Force majeure territory in WGA strike

It was an e-mail that popped into my mailbox a few days ago. It was from a friend of mine, a talent agent. Considering how few non-press-release e-mails I get these days, I pounced on it, especially when I saw the subject -- Re: Strike. "I'm getting bored with it. Can you make it stop?" the e-mail read.

It has been a roller coaster of emotions for everybody in Hollywood this fall. The anxiety in the weeks leading to the writers strike turned into desperation when the eleventh-hour negotiations between the guild and the studios fell through and the walkout began. Then the nervous euphoria of the first days, marked by big rallies and small victories for the strikers like the shutdown of a couple of location shoots, turned into anguish when the work stoppage entered its second week with no talks in sight. That soon was replaced by cautious optimism when the two sides went back to the table. Now, it's mostly boredom, especially on the conglomerates' side.

"I'm as bored as I can be," one studio executive said. Development execs went from a dozen back-to-back meetings a day to a couple at best. Network and studio staffers' days are filled with catching up, reading, screening and office cleaning.

At some places, there also is brainstorming for the future. For example, 20th Century Fox TV employees are being asked to come up with ideas aimed at reinventing the business. ABC Studios is holding seminars to educate employees about other areas of the business. And while the development season is in limbo, some agencies already are working on staffing strategies for whenever the season resumes.

For literary agents and writers, the boredom has been mixed with a great degree of stress and anxiety.

Five weeks into the strike, TV writers are in force majeure territory. Some of them might be losing their overall deals at this moment, but because all pacts have been suspended, they won't know that until after the end of the strike. Talk about a joy kill!

And there is the daily uncertainty about what exactly is going on at the secret talks between the WGA and the Alliance of Motion Picture & Television Producers. Every piece of news from first-, second- or fifth-hand sources is devoured; every word in the two sides' carefully crafted end-of-day statements is dissected; everyone is trying to dismiss pessimistic forecasts and focus on the only good news these days: that the two parties are still talking.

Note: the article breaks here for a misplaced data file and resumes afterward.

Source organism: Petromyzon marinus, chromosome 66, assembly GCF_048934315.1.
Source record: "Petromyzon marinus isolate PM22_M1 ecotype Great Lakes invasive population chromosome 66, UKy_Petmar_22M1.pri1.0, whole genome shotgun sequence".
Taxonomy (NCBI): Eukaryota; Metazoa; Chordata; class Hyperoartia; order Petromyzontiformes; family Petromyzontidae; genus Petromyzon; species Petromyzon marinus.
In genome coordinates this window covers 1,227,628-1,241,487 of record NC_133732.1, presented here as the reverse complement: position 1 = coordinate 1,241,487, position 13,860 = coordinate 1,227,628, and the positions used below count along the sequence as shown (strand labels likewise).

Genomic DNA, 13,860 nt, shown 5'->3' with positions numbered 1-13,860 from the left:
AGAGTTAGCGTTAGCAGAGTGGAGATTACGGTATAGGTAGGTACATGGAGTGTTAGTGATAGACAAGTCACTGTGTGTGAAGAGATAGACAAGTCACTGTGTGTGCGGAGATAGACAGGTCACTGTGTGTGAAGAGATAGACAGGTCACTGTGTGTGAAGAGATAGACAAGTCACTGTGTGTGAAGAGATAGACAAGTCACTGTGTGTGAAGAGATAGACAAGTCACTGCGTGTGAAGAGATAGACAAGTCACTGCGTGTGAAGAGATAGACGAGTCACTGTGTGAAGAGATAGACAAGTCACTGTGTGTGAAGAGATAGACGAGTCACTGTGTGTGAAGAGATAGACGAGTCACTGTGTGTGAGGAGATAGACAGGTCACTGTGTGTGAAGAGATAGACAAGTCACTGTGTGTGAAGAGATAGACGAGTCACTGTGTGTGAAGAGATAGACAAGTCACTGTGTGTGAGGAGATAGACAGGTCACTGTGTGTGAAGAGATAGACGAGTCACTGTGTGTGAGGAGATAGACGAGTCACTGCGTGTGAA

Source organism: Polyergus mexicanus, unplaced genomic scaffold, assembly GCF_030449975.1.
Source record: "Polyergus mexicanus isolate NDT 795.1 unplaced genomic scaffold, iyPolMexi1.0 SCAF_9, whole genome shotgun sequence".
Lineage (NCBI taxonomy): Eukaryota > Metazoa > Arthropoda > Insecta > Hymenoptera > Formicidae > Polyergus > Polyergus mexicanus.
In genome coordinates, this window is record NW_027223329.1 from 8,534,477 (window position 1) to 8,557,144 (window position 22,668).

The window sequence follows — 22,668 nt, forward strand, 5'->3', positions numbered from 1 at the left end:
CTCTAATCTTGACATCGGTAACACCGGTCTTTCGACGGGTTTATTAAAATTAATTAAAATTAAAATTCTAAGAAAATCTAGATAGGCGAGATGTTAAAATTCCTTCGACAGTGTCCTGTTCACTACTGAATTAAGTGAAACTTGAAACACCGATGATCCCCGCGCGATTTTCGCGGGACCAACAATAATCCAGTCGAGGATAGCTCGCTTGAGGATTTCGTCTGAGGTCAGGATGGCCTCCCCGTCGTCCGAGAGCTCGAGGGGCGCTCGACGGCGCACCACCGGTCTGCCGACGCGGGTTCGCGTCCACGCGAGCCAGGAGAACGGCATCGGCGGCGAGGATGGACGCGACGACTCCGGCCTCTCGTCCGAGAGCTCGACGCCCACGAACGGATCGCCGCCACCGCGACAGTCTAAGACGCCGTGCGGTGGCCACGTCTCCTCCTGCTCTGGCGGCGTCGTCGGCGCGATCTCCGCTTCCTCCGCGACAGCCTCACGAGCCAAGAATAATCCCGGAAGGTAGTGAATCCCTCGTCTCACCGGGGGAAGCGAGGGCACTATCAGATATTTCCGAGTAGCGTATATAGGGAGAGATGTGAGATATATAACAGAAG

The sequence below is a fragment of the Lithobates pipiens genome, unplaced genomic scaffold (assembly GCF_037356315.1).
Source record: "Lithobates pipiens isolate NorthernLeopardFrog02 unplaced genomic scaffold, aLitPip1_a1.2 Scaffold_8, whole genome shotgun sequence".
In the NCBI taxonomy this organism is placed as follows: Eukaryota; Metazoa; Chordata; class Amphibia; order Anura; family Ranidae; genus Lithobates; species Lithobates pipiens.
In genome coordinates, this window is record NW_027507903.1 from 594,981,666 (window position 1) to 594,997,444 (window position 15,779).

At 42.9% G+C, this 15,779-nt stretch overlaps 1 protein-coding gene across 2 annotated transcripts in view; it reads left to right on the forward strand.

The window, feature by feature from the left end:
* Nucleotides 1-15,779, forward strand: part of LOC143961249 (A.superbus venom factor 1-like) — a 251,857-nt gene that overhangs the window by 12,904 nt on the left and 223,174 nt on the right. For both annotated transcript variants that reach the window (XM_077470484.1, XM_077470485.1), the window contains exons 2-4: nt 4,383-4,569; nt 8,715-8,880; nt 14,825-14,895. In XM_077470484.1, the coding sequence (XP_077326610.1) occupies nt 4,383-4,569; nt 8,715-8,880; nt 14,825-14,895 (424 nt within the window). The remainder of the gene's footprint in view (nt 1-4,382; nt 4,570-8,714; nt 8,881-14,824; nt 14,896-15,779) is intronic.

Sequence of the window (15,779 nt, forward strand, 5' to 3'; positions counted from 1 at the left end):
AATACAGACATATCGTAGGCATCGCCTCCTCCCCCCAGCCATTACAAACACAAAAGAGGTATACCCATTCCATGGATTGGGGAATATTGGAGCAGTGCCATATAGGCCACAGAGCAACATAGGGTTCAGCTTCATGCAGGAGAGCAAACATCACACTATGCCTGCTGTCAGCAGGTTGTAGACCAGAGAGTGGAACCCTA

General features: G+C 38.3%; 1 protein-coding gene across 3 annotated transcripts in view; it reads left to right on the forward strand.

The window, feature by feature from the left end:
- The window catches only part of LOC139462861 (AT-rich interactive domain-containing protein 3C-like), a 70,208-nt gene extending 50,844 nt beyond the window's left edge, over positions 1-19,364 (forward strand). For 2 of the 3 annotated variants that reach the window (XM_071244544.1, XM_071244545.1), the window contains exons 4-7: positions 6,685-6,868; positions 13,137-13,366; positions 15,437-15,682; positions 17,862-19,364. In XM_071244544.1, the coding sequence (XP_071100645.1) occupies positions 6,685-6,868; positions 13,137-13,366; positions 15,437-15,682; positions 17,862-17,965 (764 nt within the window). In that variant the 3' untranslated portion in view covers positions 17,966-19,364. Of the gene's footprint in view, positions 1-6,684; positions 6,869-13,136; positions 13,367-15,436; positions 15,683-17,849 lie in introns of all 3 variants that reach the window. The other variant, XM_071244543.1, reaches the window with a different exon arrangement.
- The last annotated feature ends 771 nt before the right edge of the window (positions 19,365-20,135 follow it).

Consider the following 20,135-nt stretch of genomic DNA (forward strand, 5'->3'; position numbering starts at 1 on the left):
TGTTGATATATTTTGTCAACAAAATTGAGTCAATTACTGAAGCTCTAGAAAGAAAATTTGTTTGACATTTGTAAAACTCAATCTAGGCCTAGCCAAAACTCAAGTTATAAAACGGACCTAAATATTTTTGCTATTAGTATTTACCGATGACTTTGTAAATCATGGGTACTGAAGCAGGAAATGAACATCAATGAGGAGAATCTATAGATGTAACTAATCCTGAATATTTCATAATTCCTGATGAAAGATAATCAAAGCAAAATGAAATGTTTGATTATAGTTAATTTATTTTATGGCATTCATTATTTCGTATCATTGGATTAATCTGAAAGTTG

All that high anxiety is leading to increased intake of Ambien and Lunesta and probably more frequent visits to psychiatrists. So expect a lot of movie and TV pitches about therapy and depression next year, right after the big screen is hit by the onslaught of bad movies expected as a result of hastily greenlighted projects whose scripts needed more work.

Many of them will have pretty good actors in them, too. With film production gradually grinding to a halt, even small, low-budget indies that normally barely register on most actors' and agents' radars are now able to attract higher-profile thesps.

With all the drumbeat around, I'm still holding out hope that if the studios and the writers sit tight for a few more days, they might be nearing a point of no return.

With the holidays so close, it will be hard for either side to break off talks and take off for their vacation homes. Nobody wants to be the Grinch who stole Christmas for the thousands of crew members who are out of jobs for the holidays and without hope for the future.

Let's not forget -- 'tis the season for miracles. The first night of Hanukkah produced one: The two sides started real talks and began making progress.

Now it's Christmas' turn.

So I took that "Make it stop" e-mail and forwarded it to Santa.


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